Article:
University, museum finalize deal to preserve blue whale carcass in Newfoundland
The carcass of a blue whale that washed ashore several weeks ago in Rocky Harbour, N.L., is visible on Saturday, May 10, 2014. (Paul Daly / THE CANADIAN PRESS)
The Canadian Press
Published Thursday, May 29, 2014 10:02AM EDT
ST. JOHN'S, N.L. -- Newfoundland and Labrador's Memorial University and the Royal Ontario Museum have finalized an agreement that will see the skeleton of a blue whale eventually displayed at the school.
The museum says it will begin dismantling the 23-metre whale this week after it washed ashore in Rocky Harbour on Newfoundland's west coast weeks ago.
Officials from the museum travelled to the Woody Point area earlier this month to begin the process of preserving another whale carcass.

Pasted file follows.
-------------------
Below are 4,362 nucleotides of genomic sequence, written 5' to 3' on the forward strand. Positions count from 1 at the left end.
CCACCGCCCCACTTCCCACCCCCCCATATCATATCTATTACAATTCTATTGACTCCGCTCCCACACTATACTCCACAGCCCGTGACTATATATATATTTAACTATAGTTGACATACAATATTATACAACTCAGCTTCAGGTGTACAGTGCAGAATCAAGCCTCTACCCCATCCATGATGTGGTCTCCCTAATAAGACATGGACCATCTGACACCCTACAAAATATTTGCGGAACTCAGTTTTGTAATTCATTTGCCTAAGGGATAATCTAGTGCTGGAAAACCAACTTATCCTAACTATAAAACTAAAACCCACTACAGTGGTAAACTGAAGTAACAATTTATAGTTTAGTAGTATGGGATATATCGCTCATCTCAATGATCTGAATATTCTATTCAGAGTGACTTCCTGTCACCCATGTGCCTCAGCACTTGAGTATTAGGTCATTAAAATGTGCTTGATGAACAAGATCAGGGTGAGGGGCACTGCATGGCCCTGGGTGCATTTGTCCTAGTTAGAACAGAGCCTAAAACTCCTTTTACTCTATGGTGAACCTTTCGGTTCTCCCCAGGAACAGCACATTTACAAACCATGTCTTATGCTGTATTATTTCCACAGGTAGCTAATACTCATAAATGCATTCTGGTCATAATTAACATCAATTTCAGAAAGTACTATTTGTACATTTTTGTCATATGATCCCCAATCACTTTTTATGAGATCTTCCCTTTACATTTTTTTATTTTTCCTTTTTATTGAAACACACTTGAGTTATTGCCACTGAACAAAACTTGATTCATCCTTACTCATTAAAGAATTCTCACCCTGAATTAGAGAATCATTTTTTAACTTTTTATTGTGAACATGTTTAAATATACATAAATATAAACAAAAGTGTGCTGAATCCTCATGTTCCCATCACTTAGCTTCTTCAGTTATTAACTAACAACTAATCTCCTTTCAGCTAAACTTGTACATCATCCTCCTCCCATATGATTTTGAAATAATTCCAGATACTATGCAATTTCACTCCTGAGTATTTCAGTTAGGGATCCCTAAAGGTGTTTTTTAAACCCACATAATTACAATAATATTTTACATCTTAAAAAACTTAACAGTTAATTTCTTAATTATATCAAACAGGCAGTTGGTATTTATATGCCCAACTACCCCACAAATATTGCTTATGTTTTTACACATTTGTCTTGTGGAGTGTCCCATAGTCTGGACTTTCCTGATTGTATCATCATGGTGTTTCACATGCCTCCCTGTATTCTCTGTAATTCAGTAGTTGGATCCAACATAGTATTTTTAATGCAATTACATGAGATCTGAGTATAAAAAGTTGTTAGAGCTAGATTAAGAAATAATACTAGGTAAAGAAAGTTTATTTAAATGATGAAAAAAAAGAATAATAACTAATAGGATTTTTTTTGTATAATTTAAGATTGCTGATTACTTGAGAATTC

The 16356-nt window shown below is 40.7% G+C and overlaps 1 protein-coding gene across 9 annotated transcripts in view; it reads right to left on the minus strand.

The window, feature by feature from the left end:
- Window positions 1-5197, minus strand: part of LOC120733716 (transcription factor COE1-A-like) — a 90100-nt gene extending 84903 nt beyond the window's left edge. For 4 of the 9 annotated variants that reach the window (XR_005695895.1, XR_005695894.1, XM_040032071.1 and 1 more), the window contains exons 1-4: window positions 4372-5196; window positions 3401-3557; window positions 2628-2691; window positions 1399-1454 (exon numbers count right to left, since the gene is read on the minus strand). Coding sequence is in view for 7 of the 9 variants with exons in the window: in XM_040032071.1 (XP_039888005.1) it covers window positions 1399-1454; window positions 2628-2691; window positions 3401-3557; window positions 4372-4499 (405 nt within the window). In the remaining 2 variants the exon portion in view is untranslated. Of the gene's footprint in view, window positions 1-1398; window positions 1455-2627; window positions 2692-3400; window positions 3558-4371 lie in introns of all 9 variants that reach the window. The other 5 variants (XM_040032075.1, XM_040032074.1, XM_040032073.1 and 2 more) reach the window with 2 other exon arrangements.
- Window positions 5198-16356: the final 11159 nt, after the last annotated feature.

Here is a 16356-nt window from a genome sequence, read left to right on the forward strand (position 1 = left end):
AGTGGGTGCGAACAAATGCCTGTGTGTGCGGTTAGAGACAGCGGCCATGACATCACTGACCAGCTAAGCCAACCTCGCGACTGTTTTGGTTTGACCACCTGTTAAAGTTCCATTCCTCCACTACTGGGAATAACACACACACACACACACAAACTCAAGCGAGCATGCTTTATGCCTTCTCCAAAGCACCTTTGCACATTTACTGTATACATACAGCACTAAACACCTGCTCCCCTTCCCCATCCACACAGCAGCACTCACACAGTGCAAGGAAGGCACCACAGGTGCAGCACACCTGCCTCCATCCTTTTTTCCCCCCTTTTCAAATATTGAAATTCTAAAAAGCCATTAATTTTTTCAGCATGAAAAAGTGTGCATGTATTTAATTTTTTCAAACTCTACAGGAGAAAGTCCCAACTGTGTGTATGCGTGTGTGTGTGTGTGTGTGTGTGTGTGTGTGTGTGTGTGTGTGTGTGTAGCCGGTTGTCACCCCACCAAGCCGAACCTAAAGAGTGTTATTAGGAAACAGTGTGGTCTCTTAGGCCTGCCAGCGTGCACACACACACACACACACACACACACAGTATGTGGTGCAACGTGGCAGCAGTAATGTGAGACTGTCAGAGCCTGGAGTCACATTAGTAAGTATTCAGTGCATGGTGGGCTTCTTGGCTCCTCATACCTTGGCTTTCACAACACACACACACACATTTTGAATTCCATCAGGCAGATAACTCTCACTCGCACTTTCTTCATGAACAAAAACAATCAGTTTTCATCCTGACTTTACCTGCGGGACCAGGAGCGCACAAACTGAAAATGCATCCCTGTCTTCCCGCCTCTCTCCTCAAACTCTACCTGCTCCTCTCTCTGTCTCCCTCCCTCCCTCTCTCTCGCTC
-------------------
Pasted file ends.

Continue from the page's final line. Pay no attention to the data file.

It's believed the two animals were among nine blue whales that were crushed or drowned in unusually thick pack ice earlier this spring.
Mark Abrahams, the university's dean of science, says the whale skeleton will give students and faculty in St. John's the unique opportunity to study the world's largest mammal.
The dismantled carcass will be transported to Ontario for cleaning before it's returned to Newfoundland.
Abrahams says it could take as long as five years for the skeleton to be ready for display.
The university says funding for the recovery project will be covered mainly through private donations and other external sources.